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  • Testing Einstein’s Weak Equivalence Principle with Gravitational Waves
    Author: Update time: 2016-08-15

       One hundred and one years ago in 1915, Albert Einstein published his famous General Theory of Relativity (GR). One of the two fundamental postulates of GR is that the so-called "weak equivalence principle", namely, the "gravitational mass" and the "inertial mass" are always equal to each other. As a result, the trajectories of particles in a gravitational field are always the same regardless of their masses. It is said that Galileo once dropped two spheres with different masses from the Leaning Tower of Pisa which landed on ground simultaneously. This was probably the earliest test of this principle.  

       Based on GR, Einstein also predicted the existence of gravitational waves (GWs), weak ripples in the curvature of spacetime that propagate as waves. The breakthrough of detecting these faint waves was finally made recently by the advanced LIGO (Laser Interferometer Gravitational-Wave Observatory) team on Sep. 14, 2015, 100 years after the GR was published. This signal came from an object dubbed GW150914, produced when two astrophysical black holes (BHs), each with mass about 30 times of the mass of Sun, spiral in and merge. Since then the LIGO team reported two more GW events that are also BH-BH mergers.  

       These two amazing legacies of Einstein can be linked together. An international team led by Prof. Xuefeng Wu from Purple Mountain Observatory (PMO), Chinese Academy of Sciences (CAS), reported in a recent paper published in Physical Review D that the GW signals, when combined with possible electromagnetic (EM) signals associated with GW events, would give rise to an unprecedentedly stringent test on the Einstein’s weak equivalence principle. Seven other scientists from Beijing Normal University (Profs. He Gao & Zonghong Zhu), PMO (Dr. Junjie Wei), Penn State University (Prof. Peter Meszaros), University of Nevada, Las Vegas (Prof. Bing Zhang), Nanjing University (Prof. Zigao Dai), and Institute of High Energy Physics, CAS (Prof. Shuangnan Zhang), co-authored the paper. 

      "Using cosmological sources to test the weak equivalence principle is effectively building a huge Leaning Tower of Pisa across the cosmological scale," explained Wu, "As a result, the constraints on the violation of this principle is much more stringent than any other methods carried out so far."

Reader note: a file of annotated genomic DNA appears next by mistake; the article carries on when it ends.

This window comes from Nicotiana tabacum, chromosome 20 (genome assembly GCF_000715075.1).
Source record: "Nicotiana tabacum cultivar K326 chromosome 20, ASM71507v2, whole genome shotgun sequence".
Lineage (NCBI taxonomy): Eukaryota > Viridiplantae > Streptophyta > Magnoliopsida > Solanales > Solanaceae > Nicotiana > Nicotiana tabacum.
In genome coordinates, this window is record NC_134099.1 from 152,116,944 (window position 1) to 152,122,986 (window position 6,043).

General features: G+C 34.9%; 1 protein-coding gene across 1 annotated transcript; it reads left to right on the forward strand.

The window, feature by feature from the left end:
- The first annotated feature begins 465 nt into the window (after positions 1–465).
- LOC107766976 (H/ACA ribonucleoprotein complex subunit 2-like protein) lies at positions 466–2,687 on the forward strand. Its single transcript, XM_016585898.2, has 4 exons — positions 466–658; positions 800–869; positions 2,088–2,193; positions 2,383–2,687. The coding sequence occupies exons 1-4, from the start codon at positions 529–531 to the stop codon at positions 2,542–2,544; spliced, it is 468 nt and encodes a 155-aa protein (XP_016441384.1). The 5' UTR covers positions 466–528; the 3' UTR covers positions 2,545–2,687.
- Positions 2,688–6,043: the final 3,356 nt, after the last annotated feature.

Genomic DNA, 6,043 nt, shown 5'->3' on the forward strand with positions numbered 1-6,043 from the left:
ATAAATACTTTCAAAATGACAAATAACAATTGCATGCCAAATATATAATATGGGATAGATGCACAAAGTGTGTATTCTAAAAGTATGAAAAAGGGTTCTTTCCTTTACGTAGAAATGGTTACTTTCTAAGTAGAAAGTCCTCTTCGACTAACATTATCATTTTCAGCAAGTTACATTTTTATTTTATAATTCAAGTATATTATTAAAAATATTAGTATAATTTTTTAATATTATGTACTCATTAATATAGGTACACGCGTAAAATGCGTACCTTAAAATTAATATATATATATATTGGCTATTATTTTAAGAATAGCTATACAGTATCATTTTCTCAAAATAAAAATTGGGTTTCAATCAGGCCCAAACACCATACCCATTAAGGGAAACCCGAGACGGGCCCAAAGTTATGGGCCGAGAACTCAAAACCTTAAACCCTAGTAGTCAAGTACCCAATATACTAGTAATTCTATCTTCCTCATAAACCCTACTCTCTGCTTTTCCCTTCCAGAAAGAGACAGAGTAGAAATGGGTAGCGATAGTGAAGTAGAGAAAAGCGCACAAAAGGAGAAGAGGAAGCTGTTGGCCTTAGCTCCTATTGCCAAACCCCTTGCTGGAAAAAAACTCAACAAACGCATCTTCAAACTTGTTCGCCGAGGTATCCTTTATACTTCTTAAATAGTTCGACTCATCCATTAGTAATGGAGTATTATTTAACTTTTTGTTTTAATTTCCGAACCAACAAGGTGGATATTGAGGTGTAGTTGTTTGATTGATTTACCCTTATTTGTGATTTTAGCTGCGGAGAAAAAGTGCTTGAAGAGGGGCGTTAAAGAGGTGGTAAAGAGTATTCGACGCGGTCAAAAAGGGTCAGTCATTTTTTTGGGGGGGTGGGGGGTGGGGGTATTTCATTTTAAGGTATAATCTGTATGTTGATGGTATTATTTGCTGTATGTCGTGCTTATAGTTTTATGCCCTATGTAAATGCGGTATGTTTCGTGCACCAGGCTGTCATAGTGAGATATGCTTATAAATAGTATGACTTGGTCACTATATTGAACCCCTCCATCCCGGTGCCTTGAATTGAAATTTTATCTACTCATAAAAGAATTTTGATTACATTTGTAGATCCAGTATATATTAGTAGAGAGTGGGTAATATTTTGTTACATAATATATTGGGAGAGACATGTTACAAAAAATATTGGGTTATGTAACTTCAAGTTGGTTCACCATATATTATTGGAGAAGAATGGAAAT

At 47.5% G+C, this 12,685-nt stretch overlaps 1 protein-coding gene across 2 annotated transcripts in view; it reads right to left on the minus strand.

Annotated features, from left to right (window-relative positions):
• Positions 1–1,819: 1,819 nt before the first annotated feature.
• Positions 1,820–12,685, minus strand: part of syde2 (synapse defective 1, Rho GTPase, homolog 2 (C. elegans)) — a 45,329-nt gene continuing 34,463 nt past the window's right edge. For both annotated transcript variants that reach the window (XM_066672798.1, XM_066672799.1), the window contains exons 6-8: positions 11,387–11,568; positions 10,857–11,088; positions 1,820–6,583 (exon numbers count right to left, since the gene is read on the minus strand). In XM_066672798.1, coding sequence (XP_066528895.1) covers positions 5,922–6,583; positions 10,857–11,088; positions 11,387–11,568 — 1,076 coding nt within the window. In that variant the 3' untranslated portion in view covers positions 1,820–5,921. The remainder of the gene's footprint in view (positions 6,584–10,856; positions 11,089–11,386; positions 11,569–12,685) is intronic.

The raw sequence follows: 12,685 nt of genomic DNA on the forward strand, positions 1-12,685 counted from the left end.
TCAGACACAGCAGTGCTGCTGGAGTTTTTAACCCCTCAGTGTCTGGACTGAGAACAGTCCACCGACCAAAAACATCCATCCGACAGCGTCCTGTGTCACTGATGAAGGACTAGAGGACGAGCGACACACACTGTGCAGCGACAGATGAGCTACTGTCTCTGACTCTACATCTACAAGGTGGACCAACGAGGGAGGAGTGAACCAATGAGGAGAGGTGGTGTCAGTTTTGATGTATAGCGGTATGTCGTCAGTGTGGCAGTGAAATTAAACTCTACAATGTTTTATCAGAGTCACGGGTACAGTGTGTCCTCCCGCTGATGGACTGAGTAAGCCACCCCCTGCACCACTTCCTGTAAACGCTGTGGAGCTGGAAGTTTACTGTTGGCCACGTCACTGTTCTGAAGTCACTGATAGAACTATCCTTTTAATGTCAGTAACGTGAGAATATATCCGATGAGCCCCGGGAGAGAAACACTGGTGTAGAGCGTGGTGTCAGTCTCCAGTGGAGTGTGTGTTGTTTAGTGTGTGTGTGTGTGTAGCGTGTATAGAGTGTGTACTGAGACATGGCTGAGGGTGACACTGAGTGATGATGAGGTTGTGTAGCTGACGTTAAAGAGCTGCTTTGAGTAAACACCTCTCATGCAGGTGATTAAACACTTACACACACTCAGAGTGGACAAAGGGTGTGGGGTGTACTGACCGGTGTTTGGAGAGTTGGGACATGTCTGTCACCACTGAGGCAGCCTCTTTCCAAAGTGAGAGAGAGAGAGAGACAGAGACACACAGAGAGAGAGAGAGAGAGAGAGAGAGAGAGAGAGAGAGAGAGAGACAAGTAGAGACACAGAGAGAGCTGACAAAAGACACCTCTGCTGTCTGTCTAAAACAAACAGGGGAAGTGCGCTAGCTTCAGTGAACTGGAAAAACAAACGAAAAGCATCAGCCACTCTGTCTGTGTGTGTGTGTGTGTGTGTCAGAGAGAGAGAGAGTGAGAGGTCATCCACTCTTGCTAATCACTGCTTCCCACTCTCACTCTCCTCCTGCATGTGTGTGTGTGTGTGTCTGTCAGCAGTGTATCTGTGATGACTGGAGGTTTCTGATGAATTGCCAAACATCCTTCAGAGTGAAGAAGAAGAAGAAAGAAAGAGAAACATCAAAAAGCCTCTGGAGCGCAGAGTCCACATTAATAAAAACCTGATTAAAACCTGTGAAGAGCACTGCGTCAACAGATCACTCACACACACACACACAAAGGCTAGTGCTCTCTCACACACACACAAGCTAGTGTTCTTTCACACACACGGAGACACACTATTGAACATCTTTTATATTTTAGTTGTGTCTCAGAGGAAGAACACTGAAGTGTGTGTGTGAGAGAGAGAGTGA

He Gao, an associate professor at Beijing Normal University, is the co-corresponding author of the paper. "Previous tests of the weak equivalence principle were carried out with photons of different energies," explained Gao, "The significance of having gravitational wave signals detected is that for the first time one can combine such kind of new signals and the traditional photons to perform the test."

    In technical terms, by introducing the GW signals, one can set an upper limit on the \Delta\gamma, a quantity to measure violation of the principle, to 10^{-10}. This is better than any previous astrophysical tests of the principle.  

       No EM signal has been firmly detected to be associated with the LIGO GW events. However, one tentative weak gamma-ray signal was claimed to be associated with GW 150914 by the NASA’s Fermi/GBM team. "If this is the case, then the constraint made from the system gives the hitherto most stringent test on the weak equivalent principle." explained Prof. Bing Zhang, "LIGO and other gravitational wave detectors will detect mergers with at least one neutron star (NS) in the binary system in the future. These NS-BH and NS-NS merger systems are predicted to have firm associations with EM signals. This will allow a more definite test on the weak equivalent principle to be performed in the near future.” 

       Testing the weak equivalent principle was listed as one of “the four big cosmological secrets gravitational waves could uncover” in a recent article published in ``New Scientist” 

      (see:https://www.newscientist.com/article/2078129-four-big-cosmology-secrets-gravitational-waves-could-uncover/).

      "In the age of GPS and space travel, where even minute deviations from the assumed theory of gravity would have major consequences, it is of enormous importance," says Wu. "The universe provides a gigantic laboratory to test the correctness of the principle."

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